GALIEN TOWNSHIP SCHOOL DISTRICT and DELTON-KELLOGG SCHOOLS, Plaintiffs-Appellees,
DEPARTMENT OF EDUCATION and SUPERINTENDENT OF PUBLIC INSTRUCTION, Defendants-Appellants
Ingham Circuit Court. LC No. 13-000367-AA.
Before: SAAD, P.J., and OWENS and K.F. KELLY, JJ.
[310 Mich.App. 240] ON REMAND
In lieu of granting leave to appeal our decision in Galien Twp Sch Dist v Dep't of Ed, 306 Mich.App. 410; 857 N.W.2d 659 (2014), the Supreme Court vacated our remand of the case to the Ingham Circuit Court for reinstatement of the Superintendent of Public Instruction's March 14, 2013 final decision and remanded the case for us " to expressly address plaintiff Galien Township School District's alternative arguments for overturning the Superintendent's decision," which we did not address during our initial review of the case. Galien Twp Sch Dist v Dep't of Ed, 497 Mich. 951; 858 N.W.2d 438 (2015). Our Supreme Court denied leave to appeal in all other respects. Id. For the reasons discussed in this opinion, we reject Galien's alternative arguments for overturning the superintendent's decision, and we remand this matter to the circuit court for reinstatement of the superintendent's March 14, 2013 final decision.
Initially, we take this opportunity to correct a factual error in our previous opinion, in which we stated, " After plaintiffs admitted teacher misconduct in reporting student attendance, defendants claimed authority under the State School Aid Act (SSAA), MCL 388.1601 et seq., and audited prior years' attendance records." Galien Twp Sch Dist, 306 Mich.App. at 414. While plaintiff Delton-Kellogg Schools admitted staff misconduct in altering pupil membership counts, which led to its audit, Galien was audited following an [310 Mich.App. 241] anonymous tip to the Michigan Department of Education (MDE) alleging that Galien intentionally overstated its pupil membership counts of alternative education students for September 2010 and February 2011. Galien did not acknowledge teacher misconduct in its reporting. Contrary to Galien's assertion, however, this factual error had no bearing on our analysis of the MDE's statutory authority to conduct a retroactive audit.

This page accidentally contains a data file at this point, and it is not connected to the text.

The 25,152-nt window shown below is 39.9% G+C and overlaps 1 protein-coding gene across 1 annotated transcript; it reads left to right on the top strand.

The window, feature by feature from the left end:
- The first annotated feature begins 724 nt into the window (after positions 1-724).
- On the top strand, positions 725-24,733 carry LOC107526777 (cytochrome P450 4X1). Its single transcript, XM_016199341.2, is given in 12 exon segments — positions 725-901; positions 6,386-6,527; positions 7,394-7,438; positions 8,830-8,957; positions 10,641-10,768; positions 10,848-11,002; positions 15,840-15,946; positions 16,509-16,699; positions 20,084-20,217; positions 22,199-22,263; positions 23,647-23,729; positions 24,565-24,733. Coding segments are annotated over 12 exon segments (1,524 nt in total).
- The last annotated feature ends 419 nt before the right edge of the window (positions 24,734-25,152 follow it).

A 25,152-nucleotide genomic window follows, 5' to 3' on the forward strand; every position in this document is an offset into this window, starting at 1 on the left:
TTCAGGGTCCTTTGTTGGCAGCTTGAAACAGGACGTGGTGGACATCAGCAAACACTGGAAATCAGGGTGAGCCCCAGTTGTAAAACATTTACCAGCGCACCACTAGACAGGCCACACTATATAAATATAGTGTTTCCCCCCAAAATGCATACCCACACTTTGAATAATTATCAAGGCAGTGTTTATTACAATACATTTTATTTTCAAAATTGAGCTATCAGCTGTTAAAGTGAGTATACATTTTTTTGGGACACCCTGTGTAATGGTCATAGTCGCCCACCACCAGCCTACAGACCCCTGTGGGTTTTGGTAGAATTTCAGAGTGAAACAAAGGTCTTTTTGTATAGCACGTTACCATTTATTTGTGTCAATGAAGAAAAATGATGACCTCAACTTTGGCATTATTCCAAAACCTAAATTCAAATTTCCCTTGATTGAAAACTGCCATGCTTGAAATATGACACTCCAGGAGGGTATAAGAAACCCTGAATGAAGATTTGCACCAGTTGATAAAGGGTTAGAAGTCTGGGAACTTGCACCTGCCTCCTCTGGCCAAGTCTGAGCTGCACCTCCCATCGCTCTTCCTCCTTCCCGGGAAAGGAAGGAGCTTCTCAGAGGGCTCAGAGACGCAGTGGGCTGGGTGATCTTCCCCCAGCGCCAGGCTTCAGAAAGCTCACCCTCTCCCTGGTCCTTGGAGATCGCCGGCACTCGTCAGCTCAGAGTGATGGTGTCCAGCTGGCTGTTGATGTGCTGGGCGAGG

We now turn to Galien's alternative arguments for overturning the superintendent's decision. First, Galien asserts due process violations, arguing that Kathleen Weller, in her capacity as the director of the MDE's Office of Audits, failed to provide Galien with notice and an opportunity to be heard before deducting state aid, and was not an unbiased decisionmaker.
Procedural due process requirements have been extended to administrative decisions. See, e.g., Bundo v Walled Lake, 395 Mich. 679, 688, 695-696; 238 N.W.2d 154 (1976); Hinky Dinky Supermarket, Inc v Dep't of Community Health, 261 Mich.App. 604, 605-606; 683 N.W.2d 759 (2004). As this Court discussed in Hinky Dinky Supermarket,
The United States and Michigan constitutions preclude the government from depriving a person of life, liberty, or property without due process of law. U.S. Const, Am XIV; Const 1963, art 1, § 17. " A procedural due process analysis
requires a dual inquiry: (1) whether a liberty or property interest exists which the state has interfered with, and (2) whether the procedures attendant upon the deprivation were constitutionally sufficient." Jordan v Jarvis, 200 Mich.App. 445, 448; 505 N.W.2d 279 (1993). [ Hinky Dinky Supermarket, 261 Mich.App. at 605-606.]
Thus, procedural due process requirements apply only if there is a liberty or property interest at stake. [310 Mich.App. 242] Id. at 606. See also Livonia v Dep't of Social Servs, 423 Mich. 466, 507; 378 N.W.2d 402 (1985). MCL 388.1613 directs the MDE to pay school districts the apportioned state aid upon submission of certified and audited attendance data in accordance with MCL 388.1701. Although state aid is conditioned upon these eligibility requirements, a school district can reasonably assume that once the requirements are met, there is a great likelihood that they will receive the apportioned state aid each year, thereby creating a property interest. See Bundo, 395 Mich. at 693, 695 (finding that " [a] holder of a liquor license in Michigan can reasonably assume . . . that there was a great likelihood that his license would be renewed" each year, thereby creating a property interest and entitling the license holder to procedural due process protections). Indeed, history would seem to indicate that, upon submission of certified and audited attendance data, school districts legitimately rely on the apportioned state aid in determining their yearly budgets.
Seeid. at 690, 693 (discussing Perry v ...